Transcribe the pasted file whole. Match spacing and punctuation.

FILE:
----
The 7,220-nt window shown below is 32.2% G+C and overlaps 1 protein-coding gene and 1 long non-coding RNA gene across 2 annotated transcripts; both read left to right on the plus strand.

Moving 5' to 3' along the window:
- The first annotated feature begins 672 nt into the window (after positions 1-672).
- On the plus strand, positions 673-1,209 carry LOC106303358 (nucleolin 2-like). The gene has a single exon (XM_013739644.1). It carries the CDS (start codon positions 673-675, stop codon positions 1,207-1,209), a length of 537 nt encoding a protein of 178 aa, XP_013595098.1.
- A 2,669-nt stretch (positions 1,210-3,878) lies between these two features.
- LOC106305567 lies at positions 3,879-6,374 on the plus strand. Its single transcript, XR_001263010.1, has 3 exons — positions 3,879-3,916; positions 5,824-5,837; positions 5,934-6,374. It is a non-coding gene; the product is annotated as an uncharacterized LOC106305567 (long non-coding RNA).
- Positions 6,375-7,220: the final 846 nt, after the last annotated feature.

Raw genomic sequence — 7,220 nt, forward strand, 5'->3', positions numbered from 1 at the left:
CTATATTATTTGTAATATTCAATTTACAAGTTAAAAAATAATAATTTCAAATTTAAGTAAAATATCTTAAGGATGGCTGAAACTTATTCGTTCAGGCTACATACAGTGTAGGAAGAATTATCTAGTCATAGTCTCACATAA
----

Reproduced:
The 7,220-nt window shown below is 32.2% G+C and overlaps 1 protein-coding gene and 1 long non-coding RNA gene across 2 annotated transcripts; both read left to right on the plus strand.

Moving 5' to 3' along the window:
- The first annotated feature begins 672 nt into the window (after positions 1-672).
- On the plus strand, positions 673-1,209 carry LOC106303358 (nucleolin 2-like). The gene has a single exon (XM_013739644.1). It carries the CDS (start codon positions 673-675, stop codon positions 1,207-1,209), a length of 537 nt encoding a protein of 178 aa, XP_013595098.1.
- A 2,669-nt stretch (positions 1,210-3,878) lies between these two features.
- LOC106305567 lies at positions 3,879-6,374 on the plus strand. Its single transcript, XR_001263010.1, has 3 exons — positions 3,879-3,916; positions 5,824-5,837; positions 5,934-6,374. It is a non-coding gene; the product is annotated as an uncharacterized LOC106305567 (long non-coding RNA).
- Positions 6,375-7,220: the final 846 nt, after the last annotated feature.

Raw genomic sequence — 7,220 nt, forward strand, 5'->3', positions numbered from 1 at the left:
CTATATTATTTGTAATATTCAATTTACAAGTTAAAAAATAATAATTTCAAATTTAAGTAAAATATCTTAAGGATGGCTGAAACTTATTCGTTCAGGCTACATACAGTGTAGGAAGAATTATCTAGTCATAGTCTCACATAA